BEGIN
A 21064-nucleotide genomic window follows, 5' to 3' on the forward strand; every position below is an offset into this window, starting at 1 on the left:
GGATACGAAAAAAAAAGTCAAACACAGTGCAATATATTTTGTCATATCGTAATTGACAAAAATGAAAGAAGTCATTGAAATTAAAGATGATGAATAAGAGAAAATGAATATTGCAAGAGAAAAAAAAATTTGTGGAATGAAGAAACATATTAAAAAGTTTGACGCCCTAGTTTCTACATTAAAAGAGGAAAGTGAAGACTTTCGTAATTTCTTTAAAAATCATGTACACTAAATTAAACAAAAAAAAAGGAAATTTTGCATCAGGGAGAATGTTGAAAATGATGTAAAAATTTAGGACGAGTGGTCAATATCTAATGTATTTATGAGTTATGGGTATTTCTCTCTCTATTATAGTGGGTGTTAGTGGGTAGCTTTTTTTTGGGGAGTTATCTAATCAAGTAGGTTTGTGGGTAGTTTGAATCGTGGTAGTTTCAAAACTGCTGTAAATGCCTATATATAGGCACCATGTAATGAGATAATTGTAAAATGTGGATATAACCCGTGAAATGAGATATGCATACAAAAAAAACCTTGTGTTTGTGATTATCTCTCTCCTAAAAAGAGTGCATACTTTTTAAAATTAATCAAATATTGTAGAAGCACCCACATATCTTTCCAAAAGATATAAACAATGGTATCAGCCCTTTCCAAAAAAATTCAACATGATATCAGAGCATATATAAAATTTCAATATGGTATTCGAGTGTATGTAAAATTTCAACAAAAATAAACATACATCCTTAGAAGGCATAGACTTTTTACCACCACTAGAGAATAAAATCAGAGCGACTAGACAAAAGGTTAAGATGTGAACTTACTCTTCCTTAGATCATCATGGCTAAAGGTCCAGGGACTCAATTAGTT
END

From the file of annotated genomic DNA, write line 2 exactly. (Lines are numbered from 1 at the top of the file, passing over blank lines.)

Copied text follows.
GGATACGAAAAAAAAAGTCAAACACAGTGCAATATATTTTGTCATATCGTAATTGACAAAAATGAAAGAAGTCATTGAAATTAAAGATGATGAATAAGAGAAAATGAATATTGCAAGAGAAAAAAAAATTTGTGGAATGAAGAAACATATTAAAAAGTTTGACGCCCTAGTTTCTACATTAAAAGAGGAAAGTGAAGACTTTCGTAATTTCTTTAAAAATCATGTACACTAAATTAAACAAAAAAAAAGGAAATTTTGCATCAGGGAGAATGTTGAAAATGATGTAAAAATTTAGGACGAGTGGTCAATATCTAATGTATTTATGAGTTATGGGTATTTCTCTCTCTATTATAGTGGGTGTTAGTGGGTAGCTTTTTTTTGGGGAGTTATCTAATCAAGTAGGTTTGTGGGTAGTTTGAATCGTGGTAGTTTCAAAACTGCTGTAAATGCCTATATATAGGCACCATGTAATGAGATAATTGTAAAATGTGGATATAACCCGTGAAATGAGATATGCATACAAAAAAAACCTTGTGTTTGTGATTATCTCTCTCCTAAAAAGAGTGCATACTTTTTAAAATTAATCAAATATTGTAGAAGCACCCACATATCTTTCCAAAAGATATAAACAATGGTATCAGCCCTTTCCAAAAAAATTCAACATGATATCAGAGCATATATAAAATTTCAATATGGTATTCGAGTGTATGTAAAATTTCAACAAAAATAAACATACATCCTTAGAAGGCATAGACTTTTTACCACCACTAGAGAATAAAATCAGAGCGACTAGACAAAAGGTTAAGATGTGAACTTACTCTTCCTTAGATCATCATGGCTAAAGGTCCAGGGACTCAATTAGTT